necessary do not seem sufficient to infer love. You probably can/will argue
that verbal or written communication etc is empirical.I think that all
knowledge involves a step into the unknown and sometimes the step can be a
fairly long leap. However, I find that people who talk about a leap in spite
of the evidence or even against the evidence have little credibility, at
least with me.<<<<

I have to agree with what you say. Yes, communication is definitely
empirical. One can set up a decibal meter to measure the loudness of the
statement "I love you". And leaping in spite of the evidence, is often
stupid. In spite of the evidence that I am standing on the precipice, I
will leap into the unknown. Such actions make for short lives.

>>>some sense all of God's dealing with us finite beings involves some
amount of accommodation. However, historical accommodation seems to be the
issue that has been concerning us recently on this list.Quite a while back
you asked what leads one to accept historical accommodation in the first n
chapters of Genesis. I have thought about this a lot and have an answer that
satisfies at least me, although I suspect that some on this list with more
expertise in these areas will find it wanting, my training is as an engineer
and mathematician not philosophy or world view studies. I hope to write a
note to the list trying to state my thoughts but not tonight. Since, to my
sorrow and loss you are leaving this list tomorrow I will try to remember to
send you a copy off list.<<<

Please do. Unfortunately, I can only take limited doses of this list any
more and I find far more interesting debating grounds where they use,
amazingly, modern listserve technology where one can post pictures and post
as many times or as few as one wants. No one has to down load anything other
than the web page

Now to try to answer your question:

>>>now that my redeemer liveth. (at least I am willing to stake my life on
it.)-Biblical evidence is necessary but not sufficient in terms that it is
generally historically accurate, although many things are hard to show much
evidence for. <<<

I would argue that even Biblical evidence is empirical--you read it on the
physical pages of the Bible and what knowledge you gained you gained through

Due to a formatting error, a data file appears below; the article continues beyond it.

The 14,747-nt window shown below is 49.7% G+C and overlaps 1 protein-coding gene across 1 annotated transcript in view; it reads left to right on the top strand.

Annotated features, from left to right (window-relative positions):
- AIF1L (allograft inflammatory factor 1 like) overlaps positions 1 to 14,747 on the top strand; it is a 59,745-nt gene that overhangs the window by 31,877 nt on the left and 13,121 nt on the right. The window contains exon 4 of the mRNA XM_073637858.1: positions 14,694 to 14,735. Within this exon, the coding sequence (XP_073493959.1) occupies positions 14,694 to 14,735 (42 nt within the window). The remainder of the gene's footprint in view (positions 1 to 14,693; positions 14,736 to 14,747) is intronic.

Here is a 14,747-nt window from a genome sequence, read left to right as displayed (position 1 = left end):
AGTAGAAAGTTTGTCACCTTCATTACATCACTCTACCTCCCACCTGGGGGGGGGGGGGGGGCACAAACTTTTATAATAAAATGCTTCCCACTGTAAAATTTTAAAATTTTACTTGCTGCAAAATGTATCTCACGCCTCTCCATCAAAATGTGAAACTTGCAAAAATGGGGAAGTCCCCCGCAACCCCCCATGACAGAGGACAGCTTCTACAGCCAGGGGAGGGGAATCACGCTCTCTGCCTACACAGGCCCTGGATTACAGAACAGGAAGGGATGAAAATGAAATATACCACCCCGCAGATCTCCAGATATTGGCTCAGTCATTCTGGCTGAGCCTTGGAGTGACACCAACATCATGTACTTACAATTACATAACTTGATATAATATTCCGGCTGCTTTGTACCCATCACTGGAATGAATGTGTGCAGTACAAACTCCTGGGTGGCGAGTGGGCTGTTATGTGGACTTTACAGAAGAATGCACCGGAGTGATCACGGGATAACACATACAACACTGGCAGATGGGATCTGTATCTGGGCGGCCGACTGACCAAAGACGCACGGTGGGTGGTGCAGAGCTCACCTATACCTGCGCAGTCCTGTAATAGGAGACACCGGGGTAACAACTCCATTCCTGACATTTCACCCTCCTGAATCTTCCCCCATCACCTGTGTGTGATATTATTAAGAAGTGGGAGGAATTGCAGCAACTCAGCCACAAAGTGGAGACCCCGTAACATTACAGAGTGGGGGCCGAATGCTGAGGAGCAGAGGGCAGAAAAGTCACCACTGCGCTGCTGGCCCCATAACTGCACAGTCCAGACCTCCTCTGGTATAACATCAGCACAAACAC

your senses. If you had never read the Bible, you would not have a fully
worked out Christian theology or the stories of the Bible implanted on the
retinas of your eyes.

>>>mind there are two big miracles in the Bible and that once one accepts
those, that things like floating axe heads are noise. In many cases the
authors of scripture describe what appeared to happen to them and do not
provide a scientifically valid description. <<<

Absolutely agree with you. If one accepts the resurrection, floating ax
heads are miniscule by comparison but we strain the gnats and swallow the
camel. And I agree that the authors are not providing a scientific
description and are describing what they saw, but that is not a reason, imo,
for some to claim that it never happened. As I have often said, God needs
to communicate a simple, but true statement of what happens in creation.
"arth! Bring forth living creatures" is such a statement. It is not a
science book explanation but captures the origin of life and evolution quite
simply (or at least could be read that way). Same with the non-moving sun

>>me the accuracy of the history is of more importance than the accuracy of
their interpretation of what they say.<<<

Amen AMen,AMEn AMEN! Now some will say that this is a big loophole through
which one can reject the miracles, but in point of fact, if the authors of
Scripture are lying to us, we are in trouble. They have to at least believe
they are telling us what they really saw and what they think really
happened. And, there must be some basis in fact for why they report what
they do. Because if they are making it all up, they are lying and we are in

>>>The two big miracles are: "In the beginning God" The resurrection of
Christ.-The message in the Bible seems true in terms of the human condition
(C S Lewis' argument...)-I believe that I have seen God acting in my life
and in the life of others.-There is also the witness of the spirit.Some of
the evidence is empirical, some that the world view makes sense
(empirical??) and some is none empirical or that is how I would see the
witness... of the spirit.<<

One of the real questions in my mind about my own assertion is the status of
subjectively empirical data. I know what I think and feel. That is not a
question for me. But it is empirical to me but not to you and vice versa.
So, even thoughts, feelings etc have an emirical base. Descartes said
"Dubito ergo cogito, cogito ergo sum" The doubting was empirical (and yes I
am aware that Descartes is a Rationalist.



They're Here: The Pathway Papers
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Adam, Apes and Anthropology

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Received on Mon Mar 19 21:58:37 2007